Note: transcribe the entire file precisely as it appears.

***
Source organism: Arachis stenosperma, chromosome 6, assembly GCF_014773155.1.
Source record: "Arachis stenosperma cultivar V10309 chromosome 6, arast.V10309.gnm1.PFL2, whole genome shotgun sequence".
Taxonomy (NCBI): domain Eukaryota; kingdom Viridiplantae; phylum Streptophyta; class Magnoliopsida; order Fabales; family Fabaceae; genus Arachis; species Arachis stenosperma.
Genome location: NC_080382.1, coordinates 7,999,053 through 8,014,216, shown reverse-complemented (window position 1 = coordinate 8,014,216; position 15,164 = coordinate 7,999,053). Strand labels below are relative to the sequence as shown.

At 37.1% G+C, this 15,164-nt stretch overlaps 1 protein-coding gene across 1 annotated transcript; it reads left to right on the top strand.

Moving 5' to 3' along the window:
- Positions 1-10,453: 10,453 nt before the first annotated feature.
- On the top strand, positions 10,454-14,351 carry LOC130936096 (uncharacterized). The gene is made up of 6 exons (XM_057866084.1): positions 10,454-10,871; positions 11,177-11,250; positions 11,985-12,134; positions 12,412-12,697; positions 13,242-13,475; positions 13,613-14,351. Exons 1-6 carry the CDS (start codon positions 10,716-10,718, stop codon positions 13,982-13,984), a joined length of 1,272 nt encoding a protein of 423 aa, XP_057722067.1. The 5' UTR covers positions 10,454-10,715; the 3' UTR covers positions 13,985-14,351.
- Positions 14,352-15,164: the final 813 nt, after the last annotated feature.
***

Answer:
Source organism: Arachis stenosperma, chromosome 6, assembly GCF_014773155.1.
Source record: "Arachis stenosperma cultivar V10309 chromosome 6, arast.V10309.gnm1.PFL2, whole genome shotgun sequence".
Taxonomy (NCBI): domain Eukaryota; kingdom Viridiplantae; phylum Streptophyta; class Magnoliopsida; order Fabales; family Fabaceae; genus Arachis; species Arachis stenosperma.
Genome location: NC_080382.1, coordinates 7,999,053 through 8,014,216, shown reverse-complemented (window position 1 = coordinate 8,014,216; position 15,164 = coordinate 7,999,053). Strand labels below are relative to the sequence as shown.

At 37.1% G+C, this 15,164-nt stretch overlaps 1 protein-coding gene across 1 annotated transcript; it reads left to right on the top strand.

Moving 5' to 3' along the window:
- Positions 1-10,453: 10,453 nt before the first annotated feature.
- On the top strand, positions 10,454-14,351 carry LOC130936096 (uncharacterized). The gene is made up of 6 exons (XM_057866084.1): positions 10,454-10,871; positions 11,177-11,250; positions 11,985-12,134; positions 12,412-12,697; positions 13,242-13,475; positions 13,613-14,351. Exons 1-6 carry the CDS (start codon positions 10,716-10,718, stop codon positions 13,982-13,984), a joined length of 1,272 nt encoding a protein of 423 aa, XP_057722067.1. The 5' UTR covers positions 10,454-10,715; the 3' UTR covers positions 13,985-14,351.
- Positions 14,352-15,164: the final 813 nt, after the last annotated feature.